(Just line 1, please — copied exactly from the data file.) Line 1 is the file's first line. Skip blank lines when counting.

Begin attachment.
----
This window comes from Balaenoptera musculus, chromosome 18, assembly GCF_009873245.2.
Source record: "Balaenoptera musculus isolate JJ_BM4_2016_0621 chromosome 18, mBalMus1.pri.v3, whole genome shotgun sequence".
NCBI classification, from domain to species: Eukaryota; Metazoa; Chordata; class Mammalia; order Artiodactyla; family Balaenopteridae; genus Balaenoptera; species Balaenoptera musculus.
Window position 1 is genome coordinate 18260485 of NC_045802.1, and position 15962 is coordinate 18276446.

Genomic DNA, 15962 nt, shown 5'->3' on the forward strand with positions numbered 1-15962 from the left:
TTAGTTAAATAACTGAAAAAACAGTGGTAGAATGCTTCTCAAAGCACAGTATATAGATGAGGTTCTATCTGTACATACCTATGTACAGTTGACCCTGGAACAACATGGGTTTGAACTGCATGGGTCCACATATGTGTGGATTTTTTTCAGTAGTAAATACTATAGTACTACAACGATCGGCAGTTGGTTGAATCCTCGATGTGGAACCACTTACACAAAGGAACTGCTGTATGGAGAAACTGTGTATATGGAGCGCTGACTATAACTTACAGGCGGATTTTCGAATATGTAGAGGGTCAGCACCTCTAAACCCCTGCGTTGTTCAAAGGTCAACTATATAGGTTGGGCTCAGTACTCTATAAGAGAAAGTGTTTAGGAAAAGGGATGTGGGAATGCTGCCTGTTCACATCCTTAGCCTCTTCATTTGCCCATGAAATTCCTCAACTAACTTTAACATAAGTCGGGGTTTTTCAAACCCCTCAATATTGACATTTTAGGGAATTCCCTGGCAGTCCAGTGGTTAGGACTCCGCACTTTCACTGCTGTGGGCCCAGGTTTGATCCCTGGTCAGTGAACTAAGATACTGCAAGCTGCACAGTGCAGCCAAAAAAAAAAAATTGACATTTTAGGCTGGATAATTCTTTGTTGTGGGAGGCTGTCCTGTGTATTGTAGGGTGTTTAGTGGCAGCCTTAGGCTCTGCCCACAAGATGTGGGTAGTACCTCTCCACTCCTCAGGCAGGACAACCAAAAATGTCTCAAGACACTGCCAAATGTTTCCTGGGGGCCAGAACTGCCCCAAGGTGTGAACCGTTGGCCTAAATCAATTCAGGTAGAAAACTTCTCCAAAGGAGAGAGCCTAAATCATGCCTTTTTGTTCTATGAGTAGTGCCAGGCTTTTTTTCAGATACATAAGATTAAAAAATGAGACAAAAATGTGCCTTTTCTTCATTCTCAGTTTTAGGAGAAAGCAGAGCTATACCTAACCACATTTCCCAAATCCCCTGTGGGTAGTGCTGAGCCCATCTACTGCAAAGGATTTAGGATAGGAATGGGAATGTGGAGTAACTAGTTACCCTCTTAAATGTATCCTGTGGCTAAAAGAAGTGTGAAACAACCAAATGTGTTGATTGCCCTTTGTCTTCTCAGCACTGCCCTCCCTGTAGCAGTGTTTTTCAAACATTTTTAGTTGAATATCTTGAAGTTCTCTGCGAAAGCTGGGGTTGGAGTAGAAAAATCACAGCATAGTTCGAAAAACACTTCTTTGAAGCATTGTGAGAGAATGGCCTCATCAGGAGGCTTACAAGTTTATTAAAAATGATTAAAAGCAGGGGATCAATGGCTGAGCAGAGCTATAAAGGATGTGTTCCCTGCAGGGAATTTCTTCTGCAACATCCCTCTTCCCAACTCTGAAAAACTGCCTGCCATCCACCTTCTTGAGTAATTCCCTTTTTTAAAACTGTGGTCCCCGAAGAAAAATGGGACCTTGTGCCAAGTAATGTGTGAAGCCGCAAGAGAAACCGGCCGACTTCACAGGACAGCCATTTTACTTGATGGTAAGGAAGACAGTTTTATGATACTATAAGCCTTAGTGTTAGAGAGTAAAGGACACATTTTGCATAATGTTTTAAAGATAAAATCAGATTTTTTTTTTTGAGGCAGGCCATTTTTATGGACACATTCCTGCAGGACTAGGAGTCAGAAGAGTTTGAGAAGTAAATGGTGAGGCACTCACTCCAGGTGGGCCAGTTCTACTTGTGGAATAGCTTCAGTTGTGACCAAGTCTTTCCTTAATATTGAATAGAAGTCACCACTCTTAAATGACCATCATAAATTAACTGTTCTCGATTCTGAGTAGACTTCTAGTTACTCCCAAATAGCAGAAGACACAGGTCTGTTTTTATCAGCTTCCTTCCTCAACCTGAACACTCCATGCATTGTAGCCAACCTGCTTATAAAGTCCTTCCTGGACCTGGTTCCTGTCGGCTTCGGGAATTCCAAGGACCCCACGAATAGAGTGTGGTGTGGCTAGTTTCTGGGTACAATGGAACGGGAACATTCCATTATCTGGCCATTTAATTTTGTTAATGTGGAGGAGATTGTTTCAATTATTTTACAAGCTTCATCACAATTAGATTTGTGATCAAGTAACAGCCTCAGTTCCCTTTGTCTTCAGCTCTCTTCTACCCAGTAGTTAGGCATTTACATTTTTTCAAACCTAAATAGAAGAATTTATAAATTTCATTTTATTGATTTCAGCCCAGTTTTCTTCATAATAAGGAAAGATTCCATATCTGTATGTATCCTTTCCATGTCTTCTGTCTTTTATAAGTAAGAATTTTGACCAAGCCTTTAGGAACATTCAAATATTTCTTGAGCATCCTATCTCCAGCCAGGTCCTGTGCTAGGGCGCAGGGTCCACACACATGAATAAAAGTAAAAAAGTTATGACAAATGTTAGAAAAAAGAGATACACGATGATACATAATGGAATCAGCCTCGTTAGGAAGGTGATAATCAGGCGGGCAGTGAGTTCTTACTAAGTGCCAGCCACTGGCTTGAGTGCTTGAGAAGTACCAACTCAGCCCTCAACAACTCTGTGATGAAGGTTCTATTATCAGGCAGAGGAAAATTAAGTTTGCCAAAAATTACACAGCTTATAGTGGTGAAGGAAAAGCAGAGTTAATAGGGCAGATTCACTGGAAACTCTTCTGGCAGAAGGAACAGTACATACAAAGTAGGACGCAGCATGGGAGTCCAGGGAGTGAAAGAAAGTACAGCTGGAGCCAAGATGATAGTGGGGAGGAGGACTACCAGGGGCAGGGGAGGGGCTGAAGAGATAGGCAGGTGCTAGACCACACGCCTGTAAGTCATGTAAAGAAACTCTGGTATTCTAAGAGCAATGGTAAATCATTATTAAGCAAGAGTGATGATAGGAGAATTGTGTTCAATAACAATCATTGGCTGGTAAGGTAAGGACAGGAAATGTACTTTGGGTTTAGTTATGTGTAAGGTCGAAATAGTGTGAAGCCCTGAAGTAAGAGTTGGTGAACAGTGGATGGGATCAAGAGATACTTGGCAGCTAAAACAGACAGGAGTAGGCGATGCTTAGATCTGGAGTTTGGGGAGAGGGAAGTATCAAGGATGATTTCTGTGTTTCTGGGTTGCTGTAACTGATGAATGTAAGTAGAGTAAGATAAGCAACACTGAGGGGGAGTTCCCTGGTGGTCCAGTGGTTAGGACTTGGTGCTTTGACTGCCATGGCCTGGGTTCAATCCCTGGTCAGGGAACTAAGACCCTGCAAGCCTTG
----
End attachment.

This window comes from Balaenoptera musculus, chromosome 18, assembly GCF_009873245.2.